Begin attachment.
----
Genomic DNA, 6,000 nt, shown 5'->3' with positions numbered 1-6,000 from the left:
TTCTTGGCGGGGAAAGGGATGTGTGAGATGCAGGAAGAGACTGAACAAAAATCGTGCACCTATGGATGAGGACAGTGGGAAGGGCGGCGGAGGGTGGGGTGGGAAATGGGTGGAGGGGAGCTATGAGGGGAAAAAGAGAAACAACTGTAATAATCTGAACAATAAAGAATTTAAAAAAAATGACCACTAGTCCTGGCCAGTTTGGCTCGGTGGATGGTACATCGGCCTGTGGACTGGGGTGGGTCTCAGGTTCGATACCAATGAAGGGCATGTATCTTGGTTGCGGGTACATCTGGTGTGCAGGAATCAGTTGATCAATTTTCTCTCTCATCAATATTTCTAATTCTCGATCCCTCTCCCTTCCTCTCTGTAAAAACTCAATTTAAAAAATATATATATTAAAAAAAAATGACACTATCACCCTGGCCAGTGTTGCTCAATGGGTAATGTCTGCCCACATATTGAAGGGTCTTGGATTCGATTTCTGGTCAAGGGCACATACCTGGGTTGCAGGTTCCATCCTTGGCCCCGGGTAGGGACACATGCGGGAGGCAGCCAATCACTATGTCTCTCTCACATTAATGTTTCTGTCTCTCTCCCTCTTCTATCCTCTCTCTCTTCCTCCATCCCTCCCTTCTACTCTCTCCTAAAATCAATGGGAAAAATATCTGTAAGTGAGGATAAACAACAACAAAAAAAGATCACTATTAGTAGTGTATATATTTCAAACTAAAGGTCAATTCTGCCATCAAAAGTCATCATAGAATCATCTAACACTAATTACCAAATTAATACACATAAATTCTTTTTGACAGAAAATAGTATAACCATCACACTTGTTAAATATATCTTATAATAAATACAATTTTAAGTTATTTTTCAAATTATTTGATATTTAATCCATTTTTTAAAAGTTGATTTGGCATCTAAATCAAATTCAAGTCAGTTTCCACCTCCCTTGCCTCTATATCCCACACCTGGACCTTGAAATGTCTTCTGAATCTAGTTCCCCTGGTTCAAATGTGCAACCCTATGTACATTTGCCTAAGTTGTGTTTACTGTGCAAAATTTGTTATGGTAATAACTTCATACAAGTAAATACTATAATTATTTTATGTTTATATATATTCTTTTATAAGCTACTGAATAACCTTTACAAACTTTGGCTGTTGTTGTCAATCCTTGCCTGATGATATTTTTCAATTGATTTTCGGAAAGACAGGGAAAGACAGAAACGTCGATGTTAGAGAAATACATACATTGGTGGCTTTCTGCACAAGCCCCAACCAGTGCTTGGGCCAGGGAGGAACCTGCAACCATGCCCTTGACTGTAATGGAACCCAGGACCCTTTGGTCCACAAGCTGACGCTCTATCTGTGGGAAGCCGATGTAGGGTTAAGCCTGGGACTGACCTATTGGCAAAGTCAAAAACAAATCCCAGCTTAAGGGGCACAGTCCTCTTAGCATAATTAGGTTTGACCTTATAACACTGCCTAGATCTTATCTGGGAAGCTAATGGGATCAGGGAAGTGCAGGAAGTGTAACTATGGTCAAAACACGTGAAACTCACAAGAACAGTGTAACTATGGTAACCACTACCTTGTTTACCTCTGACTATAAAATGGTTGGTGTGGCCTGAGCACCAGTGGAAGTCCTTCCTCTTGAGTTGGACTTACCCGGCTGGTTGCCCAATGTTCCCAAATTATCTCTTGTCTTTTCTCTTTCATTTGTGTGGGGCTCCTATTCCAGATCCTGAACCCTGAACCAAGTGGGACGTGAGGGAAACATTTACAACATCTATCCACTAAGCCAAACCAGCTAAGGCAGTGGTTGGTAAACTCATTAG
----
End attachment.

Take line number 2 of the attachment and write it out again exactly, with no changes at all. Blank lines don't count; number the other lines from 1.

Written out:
TTCTTGGCGGGGAAAGGGATGTGTGAGATGCAGGAAGAGACTGAACAAAAATCGTGCACCTATGGATGAGGACAGTGGGAAGGGCGGCGGAGGGTGGGGTGGGAAATGGGTGGAGGGGAGCTATGAGGGGAAAAAGAGAAACAACTGTAATAATCTGAACAATAAAGAATTTAAAAAAAATGACCACTAGTCCTGGCCAGTTTGGCTCGGTGGATGGTACATCGGCCTGTGGACTGGGGTGGGTCTCAGGTTCGATACCAATGAAGGGCATGTATCTTGGTTGCGGGTACATCTGGTGTGCAGGAATCAGTTGATCAATTTTCTCTCTCATCAATATTTCTAATTCTCGATCCCTCTCCCTTCCTCTCTGTAAAAACTCAATTTAAAAAATATATATATTAAAAAAAAATGACACTATCACCCTGGCCAGTGTTGCTCAATGGGTAATGTCTGCCCACATATTGAAGGGTCTTGGATTCGATTTCTGGTCAAGGGCACATACCTGGGTTGCAGGTTCCATCCTTGGCCCCGGGTAGGGACACATGCGGGAGGCAGCCAATCACTATGTCTCTCTCACATTAATGTTTCTGTCTCTCTCCCTCTTCTATCCTCTCTCTCTTCCTCCATCCCTCCCTTCTACTCTCTCCTAAAATCAATGGGAAAAATATCTGTAAGTGAGGATAAACAACAACAAAAAAAGATCACTATTAGTAGTGTATATATTTCAAACTAAAGGTCAATTCTGCCATCAAAAGTCATCATAGAATCATCTAACACTAATTACCAAATTAATACACATAAATTCTTTTTGACAGAAAATAGTATAACCATCACACTTGTTAAATATATCTTATAATAAATACAATTTTAAGTTATTTTTCAAATTATTTGATATTTAATCCATTTTTTAAAAGTTGATTTGGCATCTAAATCAAATTCAAGTCAGTTTCCACCTCCCTTGCCTCTATATCCCACACCTGGACCTTGAAATGTCTTCTGAATCTAGTTCCCCTGGTTCAAATGTGCAACCCTATGTACATTTGCCTAAGTTGTGTTTACTGTGCAAAATTTGTTATGGTAATAACTTCATACAAGTAAATACTATAATTATTTTATGTTTATATATATTCTTTTATAAGCTACTGAATAACCTTTACAAACTTTGGCTGTTGTTGTCAATCCTTGCCTGATGATATTTTTCAATTGATTTTCGGAAAGACAGGGAAAGACAGAAACGTCGATGTTAGAGAAATACATACATTGGTGGCTTTCTGCACAAGCCCCAACCAGTGCTTGGGCCAGGGAGGAACCTGCAACCATGCCCTTGACTGTAATGGAACCCAGGACCCTTTGGTCCACAAGCTGACGCTCTATCTGTGGGAAGCCGATGTAGGGTTAAGCCTGGGACTGACCTATTGGCAAAGTCAAAAACAAATCCCAGCTTAAGGGGCACAGTCCTCTTAGCATAATTAGGTTTGACCTTATAACACTGCCTAGATCTTATCTGGGAAGCTAATGGGATCAGGGAAGTGCAGGAAGTGTAACTATGGTCAAAACACGTGAAACTCACAAGAACAGTGTAACTATGGTAACCACTACCTTGTTTACCTCTGACTATAAAATGGTTGGTGTGGCCTGAGCACCAGTGGAAGTCCTTCCTCTTGAGTTGGACTTACCCGGCTGGTTGCCCAATGTTCCCAAATTATCTCTTGTCTTTTCTCTTTCATTTGTGTGGGGCTCCTATTCCAGATCCTGAACCCTGAACCAAGTGGGACGTGAGGGAAACATTTACAACATCTATCCACTAAGCCAAACCAGCTAAGGCAGTGGTTGGTAAACTCATTAG